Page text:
With a premise like this, if you're like me, you have a lot of questions about how it all works. Levithan responds by asking how any of us are here. We can't really, 100 percent know. No matter your beliefs and faith, it's just that - faith. Thinking about it that way made me enjoy the book more, because I didn't focus too much on how it all works. We can't know all the answers. We just know that we exist. Like Descartes said - "I think therefore I am."

    The book also shows how vital long-term relationships and plans are to life. How horrible would it be to not have that? To wake up every day as a child with a different set of parents? To not be sure if you'll ever see any of the people you saw today again, and if you did, they wouldn't recognize you. It would be so lonely. I love to travel and sometimes get frustrated at the monotony of many days, wishing I could travel and do different things each day. This was a good reminder to appreciate that - it's better than the alternative, to have no roots, no real home.

    This was a quick, entertaining, and thought-provoking read. I strongly encourage you to give it a try!  

    Friday, September 21, 2012

    Weekly Update - 9-21-12

    I like how some bloggers give a weekly update/wrap up that generally shares what they read that week, what they've got coming up, what readalongs and other events they're looking forward to, etc. I think that's a good way to keep from posting review after review with nothing more personal. So, here's the first of what will hopefully be a weekly feature here!

    This week I caught up a little bit in my posting and got a few posts scheduled for the next few weeks since I was so far behind in my posting.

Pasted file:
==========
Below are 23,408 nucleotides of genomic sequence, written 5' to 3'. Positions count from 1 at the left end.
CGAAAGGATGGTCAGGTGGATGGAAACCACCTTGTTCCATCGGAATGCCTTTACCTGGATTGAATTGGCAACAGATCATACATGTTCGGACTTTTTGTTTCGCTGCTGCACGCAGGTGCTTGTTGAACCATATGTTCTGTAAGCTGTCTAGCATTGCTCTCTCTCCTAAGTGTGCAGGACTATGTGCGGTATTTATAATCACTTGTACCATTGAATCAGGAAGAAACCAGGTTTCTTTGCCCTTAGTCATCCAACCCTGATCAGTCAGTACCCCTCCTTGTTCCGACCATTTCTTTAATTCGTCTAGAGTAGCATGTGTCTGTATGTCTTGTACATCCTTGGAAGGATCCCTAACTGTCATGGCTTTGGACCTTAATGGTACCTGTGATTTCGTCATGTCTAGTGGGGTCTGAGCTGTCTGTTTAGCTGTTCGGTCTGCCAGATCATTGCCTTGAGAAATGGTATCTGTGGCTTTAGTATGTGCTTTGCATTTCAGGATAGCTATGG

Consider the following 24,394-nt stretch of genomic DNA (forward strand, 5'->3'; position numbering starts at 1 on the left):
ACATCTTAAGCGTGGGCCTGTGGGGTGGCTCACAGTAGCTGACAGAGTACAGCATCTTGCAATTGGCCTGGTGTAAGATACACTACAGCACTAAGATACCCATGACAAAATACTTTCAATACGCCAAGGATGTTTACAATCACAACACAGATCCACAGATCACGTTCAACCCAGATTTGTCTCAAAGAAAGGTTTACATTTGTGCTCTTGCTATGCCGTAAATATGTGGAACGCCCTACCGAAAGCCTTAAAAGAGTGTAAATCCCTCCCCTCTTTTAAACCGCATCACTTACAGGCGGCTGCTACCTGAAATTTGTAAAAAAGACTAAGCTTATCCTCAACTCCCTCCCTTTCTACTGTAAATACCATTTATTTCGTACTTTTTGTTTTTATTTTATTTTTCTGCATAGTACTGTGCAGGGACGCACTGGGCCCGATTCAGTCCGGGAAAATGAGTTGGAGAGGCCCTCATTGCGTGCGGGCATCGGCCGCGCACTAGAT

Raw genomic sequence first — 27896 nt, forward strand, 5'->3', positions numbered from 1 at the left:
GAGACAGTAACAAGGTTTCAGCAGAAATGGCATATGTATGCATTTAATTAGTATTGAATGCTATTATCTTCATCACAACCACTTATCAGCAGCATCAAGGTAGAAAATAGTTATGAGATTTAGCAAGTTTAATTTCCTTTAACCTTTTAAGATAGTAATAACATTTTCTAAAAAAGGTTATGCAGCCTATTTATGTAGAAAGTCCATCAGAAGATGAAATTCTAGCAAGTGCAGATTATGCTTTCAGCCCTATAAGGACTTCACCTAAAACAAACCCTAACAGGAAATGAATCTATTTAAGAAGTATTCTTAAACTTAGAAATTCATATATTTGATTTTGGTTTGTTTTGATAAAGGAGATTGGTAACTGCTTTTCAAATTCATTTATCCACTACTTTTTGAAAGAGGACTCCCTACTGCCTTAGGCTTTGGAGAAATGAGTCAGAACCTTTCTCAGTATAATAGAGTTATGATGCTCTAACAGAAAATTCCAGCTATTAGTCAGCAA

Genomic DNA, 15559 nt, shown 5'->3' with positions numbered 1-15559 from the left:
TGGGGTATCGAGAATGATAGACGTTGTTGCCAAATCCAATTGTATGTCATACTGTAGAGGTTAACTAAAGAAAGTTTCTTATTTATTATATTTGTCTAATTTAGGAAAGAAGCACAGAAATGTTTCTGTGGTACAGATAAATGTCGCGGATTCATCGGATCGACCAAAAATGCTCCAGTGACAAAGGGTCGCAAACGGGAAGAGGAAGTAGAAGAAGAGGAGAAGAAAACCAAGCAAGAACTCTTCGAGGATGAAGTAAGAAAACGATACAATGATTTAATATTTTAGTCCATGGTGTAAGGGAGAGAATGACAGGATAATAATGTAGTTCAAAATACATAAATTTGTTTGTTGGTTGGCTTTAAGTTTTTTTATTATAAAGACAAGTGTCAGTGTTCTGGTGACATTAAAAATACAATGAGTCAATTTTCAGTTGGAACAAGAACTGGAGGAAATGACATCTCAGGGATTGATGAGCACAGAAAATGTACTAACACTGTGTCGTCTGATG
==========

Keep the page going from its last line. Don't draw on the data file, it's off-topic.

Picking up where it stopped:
• Books I'm currently reading:
      • Harry Potter and the Chamber of Secrets by J.K. Rowling
      • Lies My Teacher Told Me by James Loewen
      • The Rise of Rome by Anthony Everitt
      • The Greek Myths by Robert Graves
      • The Convert by Deborah Baker
    • Upcoming reads:
      • Tom Jones by Henry Fielding
      • The Game of Kings by Dorothy Dunnett
      • Penelope by Rebecca Harrington
      • No Easy Day by Mark Owen (this may be more of a skim - I'm just curious)
      • City of Women by David Gillham
      • And the rest of my gigantic library pile...
    • Books finished: (Reviews of those not linked coming soon! Also, I don't usually have that many in one week!)
    • Other posts this week:
    • Books abandoned:
      • Color by Victoria Finlay. Eva and Sam both loved this one, but I just wasn't feeling it. It relates to art and travel, two things I like reading about, but I felt like the writing jumped all over the place and annoyed me. I liked the idea of learning the origins of our colors, but her stories of going to the depths of Africa, Australia, and South America seemed repetitive and uninteresting to me. I also thought it was misleading where she talked about the blood from insects still being used in food products today, but I looked into and that's banned in the US and some of the EU but she doesn't mention that part, although to be fair the author's from the UK and she may have only looked at it from that perspective. I got almost halfway through and realized I was started to skim and not enjoy it so I decided not to finish it. It just wasn't for me.
      • Narcopolis by Jeet Thayil. I tried this one since it's on the Booker shortlist, but I wasn't in the right mood. It starts with a seven-page sentence. It does switch to a more standard style in the first two chapters, but it still felt like someone trying too hard. I would consider giving it another shot at some point though. I had to return it to the library and didn't want to rush through it, plus I just wasn't in the mood for that type of book. Maybe another time.

    I've also made what I think are my final edits to my first novel before I start submitting it. I'm planning to finetune my first query tomorrow and send it off, then start researching more agents and customizing. Woohoo! I've also started on a new novel and I'm discovering I'm the type of writer who makes bad things happen to their characters. I'm not sure what that says about me.